It has been vacant for decades, having had the following (often not consecutive) incumbents, all of the lowest (episcopal) rank :
- Fortunato Bisleti (1728.11.15 – 1749), no office recorded
- Miguel Anselmo Álvarez de Abreu y Valdéz (1749.09.22 – 1765.04.22), as Auxiliary Bishop of Tlaxcala (Mexico) (1749.09.22 – 1765.04.22); later Bishop of Antequera (Mexico) (1765.04.22 – 1774.07.25)
- Jan Pettani (1767.02.05 – death ?) as emeritate, former Bishop of Šibenik (Croatia) (1763.07.18 – 1767.02.05)
- Martin Nugk von Lichtenhoff (1775.11.15 – 1780.06.21), as Apostolic Prefect of Lausitz (Germany) (1774.01.17 – death 1780.06.21)
- José O.S. Casquete Prado (1797.12.18 – death 1838.02.02); no office recorded
- Dominik Mayer (1863.10.01 – death 1875.05.04), as Military Vicar of Austria (Austria) (1863.10.01 – 1875.05.04)
- Adrien-François Rouger (王吾伯), Lazarists (C.M.) (1883.09.07 – 1887.03.31)
- Thomas William Wilkinson (1888.05.15 – 1889.12.28)
- Charles Maurice Graham (1891.09.25 – 1902.10.25)
- Jean Muradian (1905.08.07 – 1911.07.11)
- Heinrich Joeppen (1913.10.27 – 1920.02.22)
- Lajlo Budanovic (1927.02.28 – 1958.03.16)
- Nikollë Troshani (1958.04.18 – death 1994.05.25), Apostolic Administrator of Durrës (Albania) (1958.04.18 – 1992) and on emeritate
The municipality of Kissamos was formed at the 2011 local government reform by the merger of three former municipalities, which became municipal units:
The municipality has an area of 341.018 km2 (131.668 sq mi) and the municipal unit has an area of 149.034 km2 (57.542 sq mi). The municipal unit of Kissamos includes the Gramvousa peninsula (Chernisos Gramvousas Χερσόνησος Γραμβούσας) in the northwest and the adjacent Gramvousa islets, as well as the islet of Pontikonisi, and the villages of Sfinari, Koukounaras, Polirinia, Platanos, Lousakia, Sirikari, Kallergiania and Kalathena. It forms the extreme western part of the region, and of Crete. It is bordered by Platanias to the East, and by Kantanos-Selino to the south.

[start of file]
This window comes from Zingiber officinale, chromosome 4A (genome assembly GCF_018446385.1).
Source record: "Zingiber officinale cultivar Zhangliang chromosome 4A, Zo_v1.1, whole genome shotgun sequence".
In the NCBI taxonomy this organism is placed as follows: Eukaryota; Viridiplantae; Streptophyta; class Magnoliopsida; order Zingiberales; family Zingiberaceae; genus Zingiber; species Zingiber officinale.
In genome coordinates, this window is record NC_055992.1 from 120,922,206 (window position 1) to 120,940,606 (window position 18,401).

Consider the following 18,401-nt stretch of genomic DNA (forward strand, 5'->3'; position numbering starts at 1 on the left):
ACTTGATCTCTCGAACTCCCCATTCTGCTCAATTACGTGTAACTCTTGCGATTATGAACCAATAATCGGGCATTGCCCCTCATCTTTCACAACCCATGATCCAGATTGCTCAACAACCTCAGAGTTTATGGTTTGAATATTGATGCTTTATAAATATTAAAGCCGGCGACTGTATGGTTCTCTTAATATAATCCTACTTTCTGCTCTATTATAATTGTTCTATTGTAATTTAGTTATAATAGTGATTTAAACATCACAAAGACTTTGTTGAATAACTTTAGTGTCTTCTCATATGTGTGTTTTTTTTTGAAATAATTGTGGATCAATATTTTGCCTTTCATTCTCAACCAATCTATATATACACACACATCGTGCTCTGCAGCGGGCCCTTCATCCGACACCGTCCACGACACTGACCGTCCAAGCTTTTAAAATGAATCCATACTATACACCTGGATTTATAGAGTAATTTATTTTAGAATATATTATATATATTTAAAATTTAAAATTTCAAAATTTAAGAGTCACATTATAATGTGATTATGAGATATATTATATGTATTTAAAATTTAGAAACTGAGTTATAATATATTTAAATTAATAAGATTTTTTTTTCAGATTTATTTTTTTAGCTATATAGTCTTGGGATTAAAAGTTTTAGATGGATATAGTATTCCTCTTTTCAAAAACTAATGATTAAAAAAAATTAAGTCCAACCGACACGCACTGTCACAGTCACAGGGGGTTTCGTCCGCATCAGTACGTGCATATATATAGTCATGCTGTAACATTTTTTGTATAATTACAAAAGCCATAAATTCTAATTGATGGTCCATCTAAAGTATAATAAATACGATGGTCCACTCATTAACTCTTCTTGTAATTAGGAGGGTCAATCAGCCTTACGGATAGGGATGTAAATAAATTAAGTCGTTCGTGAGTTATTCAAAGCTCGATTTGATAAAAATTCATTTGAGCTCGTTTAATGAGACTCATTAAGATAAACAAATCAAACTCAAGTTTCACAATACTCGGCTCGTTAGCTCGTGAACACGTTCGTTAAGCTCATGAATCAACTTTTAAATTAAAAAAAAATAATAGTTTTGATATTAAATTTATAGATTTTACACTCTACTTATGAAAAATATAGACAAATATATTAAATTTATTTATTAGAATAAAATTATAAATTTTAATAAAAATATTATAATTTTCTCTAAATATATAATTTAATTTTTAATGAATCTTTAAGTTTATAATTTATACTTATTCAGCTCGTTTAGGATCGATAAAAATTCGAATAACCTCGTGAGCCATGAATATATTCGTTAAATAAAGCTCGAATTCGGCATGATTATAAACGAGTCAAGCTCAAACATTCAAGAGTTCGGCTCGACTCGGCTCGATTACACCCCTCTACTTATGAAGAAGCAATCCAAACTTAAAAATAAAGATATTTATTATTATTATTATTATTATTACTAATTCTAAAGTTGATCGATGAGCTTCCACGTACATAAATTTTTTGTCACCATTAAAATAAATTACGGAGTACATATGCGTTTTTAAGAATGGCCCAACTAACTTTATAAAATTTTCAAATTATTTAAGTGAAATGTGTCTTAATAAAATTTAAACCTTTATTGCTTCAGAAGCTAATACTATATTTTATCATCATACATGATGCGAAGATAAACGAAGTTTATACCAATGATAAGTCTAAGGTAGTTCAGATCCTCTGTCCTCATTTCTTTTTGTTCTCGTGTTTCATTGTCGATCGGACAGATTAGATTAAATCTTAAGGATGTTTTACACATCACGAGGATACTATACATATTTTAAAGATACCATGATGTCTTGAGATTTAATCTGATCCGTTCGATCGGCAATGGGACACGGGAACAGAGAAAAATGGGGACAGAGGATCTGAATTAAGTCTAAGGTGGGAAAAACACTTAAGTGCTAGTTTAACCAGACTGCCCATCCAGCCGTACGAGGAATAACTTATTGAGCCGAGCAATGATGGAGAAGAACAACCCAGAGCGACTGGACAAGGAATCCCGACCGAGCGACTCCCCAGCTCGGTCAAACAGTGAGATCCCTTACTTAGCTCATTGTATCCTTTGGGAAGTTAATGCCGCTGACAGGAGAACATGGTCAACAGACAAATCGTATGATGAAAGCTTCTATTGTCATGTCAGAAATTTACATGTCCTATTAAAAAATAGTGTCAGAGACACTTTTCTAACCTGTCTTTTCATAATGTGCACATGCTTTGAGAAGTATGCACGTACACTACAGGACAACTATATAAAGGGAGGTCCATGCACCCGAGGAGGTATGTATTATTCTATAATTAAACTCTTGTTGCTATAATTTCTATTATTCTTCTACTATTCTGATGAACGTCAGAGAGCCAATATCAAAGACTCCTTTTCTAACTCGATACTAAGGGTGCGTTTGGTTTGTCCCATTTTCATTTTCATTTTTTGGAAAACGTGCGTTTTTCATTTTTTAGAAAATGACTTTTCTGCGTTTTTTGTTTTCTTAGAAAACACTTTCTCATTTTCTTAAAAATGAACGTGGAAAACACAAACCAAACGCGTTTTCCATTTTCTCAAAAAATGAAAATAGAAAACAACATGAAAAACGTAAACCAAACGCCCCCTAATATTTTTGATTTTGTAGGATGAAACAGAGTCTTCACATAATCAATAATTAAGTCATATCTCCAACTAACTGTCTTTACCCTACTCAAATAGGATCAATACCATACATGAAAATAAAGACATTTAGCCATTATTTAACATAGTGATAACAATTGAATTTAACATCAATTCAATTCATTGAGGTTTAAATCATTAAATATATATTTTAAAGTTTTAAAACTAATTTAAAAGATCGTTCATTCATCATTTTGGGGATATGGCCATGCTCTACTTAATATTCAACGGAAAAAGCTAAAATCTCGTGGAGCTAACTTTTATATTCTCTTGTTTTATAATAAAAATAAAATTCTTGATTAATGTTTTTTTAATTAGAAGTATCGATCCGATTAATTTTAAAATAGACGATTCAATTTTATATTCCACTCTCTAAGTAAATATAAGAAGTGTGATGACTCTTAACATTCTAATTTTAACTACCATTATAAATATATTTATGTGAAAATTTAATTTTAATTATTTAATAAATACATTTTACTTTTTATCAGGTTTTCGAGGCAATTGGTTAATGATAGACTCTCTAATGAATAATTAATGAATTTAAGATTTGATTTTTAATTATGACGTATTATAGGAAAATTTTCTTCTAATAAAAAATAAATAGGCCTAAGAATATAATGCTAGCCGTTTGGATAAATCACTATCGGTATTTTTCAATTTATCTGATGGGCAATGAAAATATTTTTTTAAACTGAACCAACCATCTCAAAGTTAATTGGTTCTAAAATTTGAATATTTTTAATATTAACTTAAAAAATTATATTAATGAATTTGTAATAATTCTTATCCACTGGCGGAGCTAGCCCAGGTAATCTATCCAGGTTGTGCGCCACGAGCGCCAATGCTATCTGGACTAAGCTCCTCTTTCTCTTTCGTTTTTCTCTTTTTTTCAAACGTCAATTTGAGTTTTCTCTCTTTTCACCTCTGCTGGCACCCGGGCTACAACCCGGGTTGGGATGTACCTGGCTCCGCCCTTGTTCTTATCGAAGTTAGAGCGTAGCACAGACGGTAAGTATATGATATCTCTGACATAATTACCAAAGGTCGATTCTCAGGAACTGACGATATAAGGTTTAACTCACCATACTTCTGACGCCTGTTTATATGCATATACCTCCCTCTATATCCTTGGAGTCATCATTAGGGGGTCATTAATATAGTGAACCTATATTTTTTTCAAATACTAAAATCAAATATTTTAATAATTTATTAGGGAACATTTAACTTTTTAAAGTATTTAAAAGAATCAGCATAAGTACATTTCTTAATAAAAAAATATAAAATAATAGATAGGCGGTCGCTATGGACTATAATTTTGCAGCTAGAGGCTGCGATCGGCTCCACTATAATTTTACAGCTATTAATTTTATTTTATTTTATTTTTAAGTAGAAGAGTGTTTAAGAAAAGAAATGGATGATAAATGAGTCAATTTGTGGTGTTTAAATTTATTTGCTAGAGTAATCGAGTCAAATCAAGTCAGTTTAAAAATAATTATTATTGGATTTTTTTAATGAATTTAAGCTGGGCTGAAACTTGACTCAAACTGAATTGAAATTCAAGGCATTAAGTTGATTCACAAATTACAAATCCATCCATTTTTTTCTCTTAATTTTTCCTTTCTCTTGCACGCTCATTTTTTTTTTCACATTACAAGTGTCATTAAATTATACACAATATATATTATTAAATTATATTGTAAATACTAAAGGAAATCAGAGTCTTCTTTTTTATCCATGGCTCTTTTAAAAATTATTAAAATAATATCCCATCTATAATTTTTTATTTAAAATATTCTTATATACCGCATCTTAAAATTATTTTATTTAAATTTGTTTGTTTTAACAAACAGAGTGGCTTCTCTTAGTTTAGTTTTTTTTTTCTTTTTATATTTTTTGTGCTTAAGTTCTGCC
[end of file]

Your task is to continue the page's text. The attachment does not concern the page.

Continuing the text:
The province of Kissamos (Greek: Επαρχία Κισσάμου) was one of the provinces of the Chania Prefecture. Its territory corresponded with that of the current municipality of Kissamos, and the municipal units of Kolymvari and Voukolies (partly). It was abolished in 2006.
- "Απογραφή Πληθυσμού - Κατοικιών 2011. ΜΟΝΙΜΟΣ Πληθυσμός" (in Greek). Hellenic Statistical Authority.
- J.A. Cramer, A Geographical and Historical Description of Ancient Greece (1828), Vol. 3, pp. 364, 379
- John D. Pendlebury, The Archaeology of Crete (Biblo & Tannen 1969 ISBN 978-0-81960121-6), p. 21
- Robert Pashley, Travels in Crete (J. Murray 1837), vol. 1, pp. 49, 55
- Edward Falkener, A Description of Some Important Theatres and Other Remains in Crete (Trübner 1854), p. 26
- Pendlebury (1969), p. 14
- J.A. Cramer, A Geographical and Historical Description of Ancient Greece (1828), Vol. 3, p. 364
- Raymond Janin, v. Cisamus, in Dictionnaire d'Histoire et de Géographie ecclésiastiques, vol. XII, Parigi 1953, coll. 844-845
- Konrad Eubel, Hierarchia Catholica Medii Aevi, vol. 1, pp. 185–186; vol. 2, p. 127; vol. 3, p. 166; vol. 5, p. 158; vol. 6, p. 166; vol. 8, pp. 205–206
- "Diocese of Kisamos" Catholic-Hierarchy.org. David M. Cheney. Retrieved February 29, 2016
- "Titular Episcopal See of Cisamus" GCatholic.org. Gabriel Chow. Retrieved February 29, 2016
- Annuario Pontificio 2013 (Libreria Editrice Vaticana 2013 ISBN 978-88-209-9070-1), p. 870
- Kallikratis law Greece Ministry of Interior (in Greek)
- "Population & housing census 2001 (incl. area and average elevation)" (PDF) (in Greek). National Statistical Service of Greece. Archived from the original (PDF) on 2015-09-21.
- "Detailed census results 1991" (PDF). Archived from the original (PDF) on 2016-03-03. (39 MB) (in Greek) (in French)
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See Chania Region for maps